Today the most peer-review process in the prestigious journals is a single-blind, meaning that the reviewers know who the author(s) of the manuscript is(are) but not vice versa. Rarely, reviewers are allowed to disclose their own identities to the manuscripts’ authors, but in my experience and opinion, since reviewing is a process that require some degree of criticism and know one would prefer to be criticized by their own peers, an absolute majority of reviewers would not voluntarily disclose their own identity to the authors. So, double-open review process is less likely to be a viable option.
What is left is either currently operating single-blind or my favorite double-blind peer-review process. Current review process has two deficiencies: 1. not all editorially approved reviewers are of the same caliber, and 2. reviewers favor established names.
Double-blind evaluation would eliminate name bias favoritism.
Raising the quality of the reviewers, of course, would require conscious editorial decision. One solution would be for journal editors to send out potential reviewers names to researchers in the field and ask them to nominate the names. The names of the researchers selected to be reviewers should be published and be available for view. And I think it would helpful if the number of reviewers per submitted manuscript would be increased from current 3 to 5.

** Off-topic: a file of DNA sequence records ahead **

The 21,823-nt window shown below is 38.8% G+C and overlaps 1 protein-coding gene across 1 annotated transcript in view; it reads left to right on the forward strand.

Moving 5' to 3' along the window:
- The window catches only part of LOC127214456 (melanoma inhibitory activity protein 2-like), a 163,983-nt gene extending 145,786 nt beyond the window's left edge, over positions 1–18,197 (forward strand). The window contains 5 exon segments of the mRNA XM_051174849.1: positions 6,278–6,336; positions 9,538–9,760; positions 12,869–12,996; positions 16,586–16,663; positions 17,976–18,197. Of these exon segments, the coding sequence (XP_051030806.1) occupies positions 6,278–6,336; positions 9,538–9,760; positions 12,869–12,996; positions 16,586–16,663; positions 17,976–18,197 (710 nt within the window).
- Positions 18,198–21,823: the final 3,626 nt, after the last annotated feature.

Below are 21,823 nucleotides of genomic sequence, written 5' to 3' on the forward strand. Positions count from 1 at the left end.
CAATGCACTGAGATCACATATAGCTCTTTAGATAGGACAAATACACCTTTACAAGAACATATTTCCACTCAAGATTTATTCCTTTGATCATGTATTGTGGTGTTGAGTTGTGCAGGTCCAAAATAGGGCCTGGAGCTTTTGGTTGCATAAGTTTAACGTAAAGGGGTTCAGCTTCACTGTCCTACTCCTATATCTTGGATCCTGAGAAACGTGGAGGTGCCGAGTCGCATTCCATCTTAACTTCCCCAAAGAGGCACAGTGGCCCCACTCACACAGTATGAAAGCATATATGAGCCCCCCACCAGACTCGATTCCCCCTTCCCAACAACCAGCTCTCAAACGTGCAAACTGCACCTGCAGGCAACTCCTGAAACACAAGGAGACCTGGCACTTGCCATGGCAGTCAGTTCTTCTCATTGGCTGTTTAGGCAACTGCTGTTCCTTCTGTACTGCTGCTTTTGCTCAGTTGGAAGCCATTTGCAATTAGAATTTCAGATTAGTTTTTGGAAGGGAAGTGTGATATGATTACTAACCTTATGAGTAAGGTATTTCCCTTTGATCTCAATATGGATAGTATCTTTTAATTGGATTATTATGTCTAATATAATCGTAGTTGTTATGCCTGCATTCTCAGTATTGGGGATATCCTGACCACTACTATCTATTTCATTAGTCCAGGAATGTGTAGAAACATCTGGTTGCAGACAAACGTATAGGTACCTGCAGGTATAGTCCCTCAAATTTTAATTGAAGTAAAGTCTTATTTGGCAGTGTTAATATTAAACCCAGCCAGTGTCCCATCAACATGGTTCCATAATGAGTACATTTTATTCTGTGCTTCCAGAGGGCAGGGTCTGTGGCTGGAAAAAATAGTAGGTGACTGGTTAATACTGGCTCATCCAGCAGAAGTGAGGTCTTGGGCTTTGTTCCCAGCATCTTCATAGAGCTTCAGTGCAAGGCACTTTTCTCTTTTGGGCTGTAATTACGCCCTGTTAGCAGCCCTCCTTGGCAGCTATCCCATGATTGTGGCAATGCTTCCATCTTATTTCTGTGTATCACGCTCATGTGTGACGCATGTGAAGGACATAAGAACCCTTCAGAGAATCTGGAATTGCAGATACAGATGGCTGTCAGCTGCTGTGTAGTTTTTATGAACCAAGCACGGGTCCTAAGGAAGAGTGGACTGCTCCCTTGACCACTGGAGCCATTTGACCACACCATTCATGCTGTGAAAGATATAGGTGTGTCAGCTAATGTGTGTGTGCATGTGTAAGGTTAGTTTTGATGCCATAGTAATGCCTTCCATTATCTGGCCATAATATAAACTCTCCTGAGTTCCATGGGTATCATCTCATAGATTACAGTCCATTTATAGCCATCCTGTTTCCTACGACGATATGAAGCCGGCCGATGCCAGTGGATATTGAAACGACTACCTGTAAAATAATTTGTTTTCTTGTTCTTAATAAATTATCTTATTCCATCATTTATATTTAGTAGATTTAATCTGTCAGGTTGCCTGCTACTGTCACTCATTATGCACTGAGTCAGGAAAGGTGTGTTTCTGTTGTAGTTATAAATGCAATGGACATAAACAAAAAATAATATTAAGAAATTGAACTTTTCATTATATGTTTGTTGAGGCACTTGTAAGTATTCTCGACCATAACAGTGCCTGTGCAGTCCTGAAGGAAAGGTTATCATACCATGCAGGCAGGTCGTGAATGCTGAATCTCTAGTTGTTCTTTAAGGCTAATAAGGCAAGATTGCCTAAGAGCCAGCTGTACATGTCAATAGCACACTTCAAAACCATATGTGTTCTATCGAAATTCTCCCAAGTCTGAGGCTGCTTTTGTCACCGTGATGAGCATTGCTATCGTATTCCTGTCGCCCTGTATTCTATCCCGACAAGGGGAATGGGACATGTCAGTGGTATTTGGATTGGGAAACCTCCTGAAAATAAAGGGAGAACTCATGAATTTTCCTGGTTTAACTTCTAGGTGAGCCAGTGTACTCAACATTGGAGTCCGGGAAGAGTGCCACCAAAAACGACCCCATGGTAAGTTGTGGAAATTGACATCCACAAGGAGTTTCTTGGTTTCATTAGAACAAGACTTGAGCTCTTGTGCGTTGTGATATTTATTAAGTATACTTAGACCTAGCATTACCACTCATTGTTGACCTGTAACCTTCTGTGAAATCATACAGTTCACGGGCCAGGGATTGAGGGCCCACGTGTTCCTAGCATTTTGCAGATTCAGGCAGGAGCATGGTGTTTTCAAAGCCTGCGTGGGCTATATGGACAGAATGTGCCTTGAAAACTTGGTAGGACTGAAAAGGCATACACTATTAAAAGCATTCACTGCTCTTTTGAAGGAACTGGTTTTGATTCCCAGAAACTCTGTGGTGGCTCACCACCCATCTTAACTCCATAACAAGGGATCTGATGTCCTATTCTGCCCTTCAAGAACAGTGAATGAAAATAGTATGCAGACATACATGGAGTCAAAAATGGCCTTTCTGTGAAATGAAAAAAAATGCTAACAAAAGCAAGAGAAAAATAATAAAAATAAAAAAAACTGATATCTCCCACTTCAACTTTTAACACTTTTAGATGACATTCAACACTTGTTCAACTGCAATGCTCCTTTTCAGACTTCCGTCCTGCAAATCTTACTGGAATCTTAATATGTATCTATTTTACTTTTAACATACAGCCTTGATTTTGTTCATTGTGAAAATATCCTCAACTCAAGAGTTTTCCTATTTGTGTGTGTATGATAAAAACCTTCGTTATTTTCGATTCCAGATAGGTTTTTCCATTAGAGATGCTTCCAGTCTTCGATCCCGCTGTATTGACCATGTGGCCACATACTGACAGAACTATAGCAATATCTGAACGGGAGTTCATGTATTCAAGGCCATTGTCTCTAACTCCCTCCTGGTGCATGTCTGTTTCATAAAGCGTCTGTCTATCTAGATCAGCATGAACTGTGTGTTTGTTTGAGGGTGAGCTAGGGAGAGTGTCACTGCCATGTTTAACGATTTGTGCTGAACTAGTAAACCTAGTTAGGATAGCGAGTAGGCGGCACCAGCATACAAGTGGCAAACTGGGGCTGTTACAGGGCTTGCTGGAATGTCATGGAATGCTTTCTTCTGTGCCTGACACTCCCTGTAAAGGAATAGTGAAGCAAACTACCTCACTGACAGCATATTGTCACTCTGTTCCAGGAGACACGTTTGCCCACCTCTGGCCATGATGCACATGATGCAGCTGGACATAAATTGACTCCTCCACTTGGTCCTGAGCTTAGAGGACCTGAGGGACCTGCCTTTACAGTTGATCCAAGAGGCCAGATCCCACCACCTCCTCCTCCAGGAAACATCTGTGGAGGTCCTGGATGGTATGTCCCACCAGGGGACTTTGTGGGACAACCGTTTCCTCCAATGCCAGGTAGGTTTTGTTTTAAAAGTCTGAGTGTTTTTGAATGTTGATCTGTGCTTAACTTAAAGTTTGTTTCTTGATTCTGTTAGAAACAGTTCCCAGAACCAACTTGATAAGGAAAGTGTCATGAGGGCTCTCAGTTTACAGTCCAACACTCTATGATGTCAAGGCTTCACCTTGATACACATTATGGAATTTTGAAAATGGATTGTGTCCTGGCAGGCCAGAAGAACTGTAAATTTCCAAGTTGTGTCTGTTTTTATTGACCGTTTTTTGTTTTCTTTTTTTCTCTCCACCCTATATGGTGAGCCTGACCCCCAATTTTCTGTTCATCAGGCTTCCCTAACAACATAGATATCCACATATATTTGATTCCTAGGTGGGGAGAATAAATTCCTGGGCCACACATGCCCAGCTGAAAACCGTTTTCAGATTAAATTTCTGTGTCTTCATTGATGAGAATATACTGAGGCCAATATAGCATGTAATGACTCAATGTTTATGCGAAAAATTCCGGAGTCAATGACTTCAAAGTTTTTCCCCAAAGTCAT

Many times I hear that double-blind peer review is impossible since the reviewer would be able to identify the manuscripts authors. Not really, in my view. The initial manuscripts will be submitted in two different formats, first regular one for the editor only and second one specific for the reviewers with no names, affiliations, acknowledgments, grant support information and statements likes “we”, “we showed before”, “as discussed in our previous” and so on. It is quite easy to accomplish. Now days scientific reagents, including commercial knockout mice strains, become so widely available that any research lab with sufficient resource can do a research indistinguishable from reagents point of view. The reviewers would not be able to identify the authors solely based on reagents and only criteria that would be left to examine will be the quality of the research manuscript itself.
Now, of course, established scientists would not like a double-blind review process since they will be the major subset that will be affected by elimination of bias and favoritism. However, double-blind review process would improve young scientists standing and would level the field to compete on the basis of objectivity and quality.
I do not even understand why there is still any discussion to implement or not double-blind review process for the scientific manuscripts. We are already using it in our clinical trials and no regulatory agency would approve any new drugs or biologicals without the results from double-blind trial. It is already overdue to introduce the similar level of scrutiny for basic and pre-clinical studies.
posted by David Usharauli